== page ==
While the BIM team worked on the detailing Royal’s Preplanning and Logistics Manager, Carlos Dimas, simultaneously organized purchasing and prefabrication efforts. It was vital to begin sourcing materials early in order to maintain efficient lead times as detailers pushed to complete submittals and combine coordinated drawings. With the potential for confusion regarding complex specifications interruptions in materials’ purchasing and in turn prefabrication were a possibility. But our design team strived to mitigate miscommunications through effective RFI’s. The shop utilized a flattened 2D version of the coordinated 3D model to prefabricate as many materials as possible, assembling kits for field crews to install. These kits included materials for the in-wall and overhead rough-ins. Roughly 500 receptacles were pre-wired to outlet boxes, with clear construction covers to prevent damage and theft, along with the corresponding switches. Conduit data stubs were cut to length and pre-bent at a 45-degree angle for installation in the T-bar ceiling. Overhead lighting and occupancy sensors were also prefabricated and pre-wired to lighting junction boxes with fixture whips, creating a connection between the junction box and light fixture. Additionally, metal clad cable was cut to length for homerun cans. Later, the physical world met the digital as BIM detailers traveled to the project site to perfect field drawings.
Detailers loaded field drawings into a Trimble Robotic Total Station (RTS) with layout points throughout the jobsite. Precision lasers in the hardware allowed them to find the exact location of each point in the field, streamlining the work of operators and electricians. Some points were located directly over the center line of trenches and conduit stub ups, while others marked the position of everything installed within the concrete decks and the walls. This process meticulously identified details such as floor box infrastructure, sleeves, and blue bangers. Sleeves are holes in the deck for conduit to run through, while blue bangers are used to mount threaded rods for lighting to be hung overhead. The RTS identified hundreds of these layout points in a day which were later compiled on 8.5×11 inch sheets for field crews. They also included all other information necessary to complete the in-wall and ceiling rough-ins. With the drawings and rough-in kits provided, crews followed quickly behind detailers installing Blue Banger deck inserts for supports which would later be used to hang conduit, lighting and other devices.
Unexploded ordinance was a major concern during construction of the Academic III Building, which is on the grounds of a former parking lot.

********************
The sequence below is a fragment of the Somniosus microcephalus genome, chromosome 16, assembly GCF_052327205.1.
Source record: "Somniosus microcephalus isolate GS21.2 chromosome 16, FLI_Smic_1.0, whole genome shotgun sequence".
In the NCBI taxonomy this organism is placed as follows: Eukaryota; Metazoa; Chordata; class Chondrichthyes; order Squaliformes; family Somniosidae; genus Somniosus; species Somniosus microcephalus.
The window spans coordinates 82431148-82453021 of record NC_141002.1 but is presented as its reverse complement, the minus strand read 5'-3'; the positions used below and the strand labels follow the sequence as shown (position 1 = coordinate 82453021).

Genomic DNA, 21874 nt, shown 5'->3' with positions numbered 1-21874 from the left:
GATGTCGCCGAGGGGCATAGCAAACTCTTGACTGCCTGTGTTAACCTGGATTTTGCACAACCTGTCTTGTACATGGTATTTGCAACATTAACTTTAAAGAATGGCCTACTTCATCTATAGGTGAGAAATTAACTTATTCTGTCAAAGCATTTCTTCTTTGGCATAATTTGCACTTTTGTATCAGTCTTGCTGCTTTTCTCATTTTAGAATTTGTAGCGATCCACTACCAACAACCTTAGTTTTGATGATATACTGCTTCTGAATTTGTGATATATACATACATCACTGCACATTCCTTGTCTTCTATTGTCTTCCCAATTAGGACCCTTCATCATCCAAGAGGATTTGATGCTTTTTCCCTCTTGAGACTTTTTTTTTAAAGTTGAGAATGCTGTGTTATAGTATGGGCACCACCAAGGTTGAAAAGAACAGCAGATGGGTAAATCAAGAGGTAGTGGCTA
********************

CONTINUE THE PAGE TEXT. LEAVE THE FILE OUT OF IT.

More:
Although the preplanning stage of the project was not exactly completed in a step by step process, it was roughly tackled from the ground up. Underground conduit details such as the number, size, purpose, routing, depth, and positioning were vital. Some of the information existed throughout different sets of drawings but in the end we needed to plan out much of it. Under-slab details on the other hand, involving conduit directly below the concrete situated on compacted sand and rock, were not included in the plans.
With most coordination issues resolved in the design phase, trenching and installations in the field not only progressed smoothly but also at a rapid pace. The sandy soil onsite proved challenging, although easier to dig through extensive shoring was required. The quick pace of construction took the project team by surprise resulting in sequencing challenges. Getting materials to the jobsite fast enough was difficult, meaning crews had to jump from room to room according to areas that were ready.
Special training was required for our crews in the event that they came across buried mortar or artillery rounds.
Collaboration with other trades was crucial in identifying where to safely stub conduit up through the deck and into the walls. With minimal space in the ceiling, clash detection was also vital for the overhead. Otto’s BIM Execution Plan required coordination for any rack supporting two or more conduit as well as any individual conduit two inches or larger. Details involved the height of the rack, along with the grouping, size, and amount of conduit on it.
Our electricians took these obstacles in stride and newly hired local crew worked exceptionally well together under the direction of Foreman and Employee of the Year, James Lewis. The steady flow of prefab kits meant that manpower issues typical of conventional projects were mitigated, making a small crew of roughly half a dozen electricians tremendously effective. At first the construction was challenging for the crew because the process was completely new to them. But after some manpower reshuffling and adjustments, the work became extremely productive and efficient thanks to the leadership of our foreman.